An IT security audit is a comprehensive review of an organization’s security posture, which includes performing an analysis of its infrastructure, processes, configurations, and more. You need to carry out security audits in order to verify whether your existing safeguards are robust enough to meet the challenges of today’s threat landscape.
Carrying out security audits will help you identify vulnerabilities, comply with the relevant compliance laws (HIPAA, GDPR, CCPA, etc.), and catch adverse consequences associated with any organizational changes you make. Security audits will also help you assess the effectiveness of your cybersecurity training program.
IT Security Audits: What to Avoid
Companies tend to focus more of their attention on complying with the relevant data protection regulations, than actually assessing the risk to their organization, which, to be fair, is understandable. However, the downside of this approach is that data protection regulations are not a catch-all solution, and so simply ticking boxes to stay out of trouble with the authorities could create holes in your security posture.
Another problem that tends to arise is that security audits are often carried out by the security team, who often forget to communicate with the relevant stakeholders about the methods and purpose of the audit. Try not to make any rash decisions about the state of your security posture until you have collected and carefully analyzed the results of the audit, and delivered a comprehensive report which accurately illustrates your findings.
How to Carry Out an IT Security Audit
Below are some of the main points you’ll need to address before conducting a security audit.
Define the assessment criteria
To start with, you’ll need to detail the objectives of the security audit and list the objectives in terms of their priority. However, you must also ensure that these objectives don’t influence the outcomes of the audit. You will also need to agree on how the audit is performed, how the results are recorded, and how the results are assessed. If you identify a threat, either before, during, or after the audit, you must ensure that it is well researched and clearly documented. All relevant stakeholders should be included when defining your assessment criteria.
Prepare the security audit
Once you have defined your assessment criteria, you will need to decide which technologies to use to conduct your audit. You will also need to develop questionnaires in order to collect data from all relevant stakeholders. Your security audit needs to be repeatable and updatable so that you can monitor your successes and failures over time.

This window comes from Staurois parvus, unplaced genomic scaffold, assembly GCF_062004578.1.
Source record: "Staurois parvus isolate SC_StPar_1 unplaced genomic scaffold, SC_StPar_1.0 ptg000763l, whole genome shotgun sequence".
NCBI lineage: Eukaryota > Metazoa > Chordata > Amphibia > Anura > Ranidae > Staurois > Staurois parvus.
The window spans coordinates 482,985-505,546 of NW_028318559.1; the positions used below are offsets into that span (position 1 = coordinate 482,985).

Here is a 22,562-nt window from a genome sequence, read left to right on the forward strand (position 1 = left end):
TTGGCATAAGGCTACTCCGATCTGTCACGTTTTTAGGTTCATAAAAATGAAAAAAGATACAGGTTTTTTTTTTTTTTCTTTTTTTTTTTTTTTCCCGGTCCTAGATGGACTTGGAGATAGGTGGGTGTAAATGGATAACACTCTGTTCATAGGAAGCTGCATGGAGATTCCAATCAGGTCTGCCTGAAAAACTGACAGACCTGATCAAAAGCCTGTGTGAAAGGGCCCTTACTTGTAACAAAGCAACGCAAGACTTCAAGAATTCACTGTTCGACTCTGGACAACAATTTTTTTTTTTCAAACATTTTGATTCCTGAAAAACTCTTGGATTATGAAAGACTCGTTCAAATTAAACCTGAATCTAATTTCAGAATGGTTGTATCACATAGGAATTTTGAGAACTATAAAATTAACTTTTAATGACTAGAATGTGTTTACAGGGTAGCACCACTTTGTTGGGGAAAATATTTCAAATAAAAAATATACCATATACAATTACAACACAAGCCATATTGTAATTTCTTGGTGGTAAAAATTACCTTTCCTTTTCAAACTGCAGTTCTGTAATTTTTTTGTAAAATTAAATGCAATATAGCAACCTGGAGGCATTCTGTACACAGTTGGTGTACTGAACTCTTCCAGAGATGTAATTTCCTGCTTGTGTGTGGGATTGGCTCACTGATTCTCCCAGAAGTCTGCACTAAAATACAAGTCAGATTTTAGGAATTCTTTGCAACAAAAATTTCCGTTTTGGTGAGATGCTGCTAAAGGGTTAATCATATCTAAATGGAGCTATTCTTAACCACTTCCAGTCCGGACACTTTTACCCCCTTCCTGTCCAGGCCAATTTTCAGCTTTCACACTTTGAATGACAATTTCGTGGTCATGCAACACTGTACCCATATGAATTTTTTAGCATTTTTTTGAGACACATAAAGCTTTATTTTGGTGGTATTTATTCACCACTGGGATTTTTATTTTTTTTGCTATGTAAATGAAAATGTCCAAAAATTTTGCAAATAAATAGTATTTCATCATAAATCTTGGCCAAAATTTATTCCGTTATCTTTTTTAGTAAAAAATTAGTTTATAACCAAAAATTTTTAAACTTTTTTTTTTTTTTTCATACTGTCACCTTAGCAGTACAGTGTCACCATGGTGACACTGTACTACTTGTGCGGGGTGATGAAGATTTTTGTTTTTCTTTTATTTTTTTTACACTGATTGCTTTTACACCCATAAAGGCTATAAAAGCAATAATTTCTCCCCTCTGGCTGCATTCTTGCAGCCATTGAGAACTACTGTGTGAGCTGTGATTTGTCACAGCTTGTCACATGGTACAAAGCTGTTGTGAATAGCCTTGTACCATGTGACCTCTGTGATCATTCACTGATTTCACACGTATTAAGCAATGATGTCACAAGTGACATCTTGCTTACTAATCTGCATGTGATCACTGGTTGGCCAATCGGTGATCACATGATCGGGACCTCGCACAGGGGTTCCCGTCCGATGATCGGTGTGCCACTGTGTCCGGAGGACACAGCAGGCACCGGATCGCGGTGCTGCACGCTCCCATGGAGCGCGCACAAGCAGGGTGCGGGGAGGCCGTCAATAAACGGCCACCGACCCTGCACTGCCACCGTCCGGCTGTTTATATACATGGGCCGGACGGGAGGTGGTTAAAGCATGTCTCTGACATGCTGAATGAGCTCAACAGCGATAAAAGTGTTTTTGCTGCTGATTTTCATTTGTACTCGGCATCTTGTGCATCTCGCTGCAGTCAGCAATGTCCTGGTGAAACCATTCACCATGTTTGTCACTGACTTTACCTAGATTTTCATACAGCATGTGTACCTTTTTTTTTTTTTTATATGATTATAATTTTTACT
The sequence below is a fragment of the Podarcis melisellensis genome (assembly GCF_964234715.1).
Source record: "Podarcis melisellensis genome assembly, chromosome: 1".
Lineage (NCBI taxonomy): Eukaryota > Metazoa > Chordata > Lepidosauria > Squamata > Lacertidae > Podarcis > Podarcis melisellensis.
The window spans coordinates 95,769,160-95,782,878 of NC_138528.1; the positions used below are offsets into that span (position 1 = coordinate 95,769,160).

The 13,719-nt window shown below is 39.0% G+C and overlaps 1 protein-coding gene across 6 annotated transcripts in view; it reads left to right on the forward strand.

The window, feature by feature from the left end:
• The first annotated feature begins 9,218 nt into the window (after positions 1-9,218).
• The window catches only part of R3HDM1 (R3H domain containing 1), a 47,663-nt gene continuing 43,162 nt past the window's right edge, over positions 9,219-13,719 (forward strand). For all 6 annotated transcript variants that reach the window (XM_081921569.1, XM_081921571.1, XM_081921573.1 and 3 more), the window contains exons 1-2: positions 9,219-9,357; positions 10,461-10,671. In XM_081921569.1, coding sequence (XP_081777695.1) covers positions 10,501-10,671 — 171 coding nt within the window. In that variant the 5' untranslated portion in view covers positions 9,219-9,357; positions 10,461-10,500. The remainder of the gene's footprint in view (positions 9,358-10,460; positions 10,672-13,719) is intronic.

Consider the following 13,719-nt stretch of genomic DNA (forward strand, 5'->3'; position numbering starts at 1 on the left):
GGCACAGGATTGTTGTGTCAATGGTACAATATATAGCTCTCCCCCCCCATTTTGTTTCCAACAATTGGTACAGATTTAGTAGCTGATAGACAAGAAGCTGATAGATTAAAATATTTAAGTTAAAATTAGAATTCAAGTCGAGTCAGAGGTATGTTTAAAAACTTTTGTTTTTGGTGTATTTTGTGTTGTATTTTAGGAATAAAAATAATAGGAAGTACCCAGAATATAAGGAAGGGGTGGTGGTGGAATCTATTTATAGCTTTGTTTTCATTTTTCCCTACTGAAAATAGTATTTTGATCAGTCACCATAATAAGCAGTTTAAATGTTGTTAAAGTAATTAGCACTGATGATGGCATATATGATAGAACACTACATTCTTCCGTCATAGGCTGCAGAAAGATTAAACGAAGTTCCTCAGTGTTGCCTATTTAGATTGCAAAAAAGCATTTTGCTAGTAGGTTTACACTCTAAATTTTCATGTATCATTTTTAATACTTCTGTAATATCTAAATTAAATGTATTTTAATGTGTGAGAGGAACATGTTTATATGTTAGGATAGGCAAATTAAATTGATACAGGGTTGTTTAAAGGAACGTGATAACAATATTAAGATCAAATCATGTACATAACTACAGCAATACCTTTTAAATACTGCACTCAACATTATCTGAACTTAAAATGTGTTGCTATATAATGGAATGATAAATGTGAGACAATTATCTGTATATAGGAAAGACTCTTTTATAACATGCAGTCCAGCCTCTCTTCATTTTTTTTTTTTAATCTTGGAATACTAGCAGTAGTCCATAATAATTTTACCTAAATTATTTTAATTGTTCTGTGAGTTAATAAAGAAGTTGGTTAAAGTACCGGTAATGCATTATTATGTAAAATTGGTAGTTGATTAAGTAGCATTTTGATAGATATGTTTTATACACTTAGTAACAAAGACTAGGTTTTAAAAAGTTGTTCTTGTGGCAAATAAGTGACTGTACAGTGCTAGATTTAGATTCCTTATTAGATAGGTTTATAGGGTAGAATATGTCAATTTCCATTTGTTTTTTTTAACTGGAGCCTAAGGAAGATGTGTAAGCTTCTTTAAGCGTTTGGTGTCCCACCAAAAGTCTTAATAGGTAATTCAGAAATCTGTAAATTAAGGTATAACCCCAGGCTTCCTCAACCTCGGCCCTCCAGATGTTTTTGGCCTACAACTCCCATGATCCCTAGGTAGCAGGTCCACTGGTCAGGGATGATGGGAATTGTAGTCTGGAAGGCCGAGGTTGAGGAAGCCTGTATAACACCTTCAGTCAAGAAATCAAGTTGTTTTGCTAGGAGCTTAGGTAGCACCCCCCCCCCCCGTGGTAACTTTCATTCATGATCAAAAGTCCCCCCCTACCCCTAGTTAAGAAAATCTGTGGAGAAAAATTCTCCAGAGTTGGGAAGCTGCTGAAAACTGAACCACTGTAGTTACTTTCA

Conduct the security audit
When carrying out a security audit, you must ensure that you closely adhere to your objectives, refer to the documentation along the way, and continuously monitor the progress of the audit. This also includes reviewing previous audits for a comparison. The results of the audit, including any steps needed to address security issues as they arise, should be communicated to all relevant parties.
Types of IT Security Audits
There are three types of security audits, which are as follows:
1. One-time assessment
This includes an assessment that is carried out on an ad-hoc basis, or under special circumstances, such as the introduction of new infrastructure.
2. Tollgate assessment
This type of audit is designed to determine whether new technologies or processes can be successfully introduced into your environment, and normally produces a binary outcome, such as “Yes”, or “No”.
3. Portfolio assessment
This is a regularly scheduled audit, which is used to verify that your security processes and procedures are being closely adhered to and that they are still relevant to the current threat landscape.
Signs to Look Out for in Your IT Security Audit Results
There are certain important things to watch out for when analyzing the results of your security audit, which include:
- Insufficient password complexity
- Overly permissive or inconsistent access controls
- Insufficient permissions monitoring
- Insufficient file activity monitoring
- Security misconfigurations
- The installation of unauthorized software
- Unencrypted sensitive data being stored in an unsecured location.
In addition to the above, your audit should also reveal whether your data retention policies, incident response and disaster recovery plans are being tested and updated and that your change management procedures are being followed.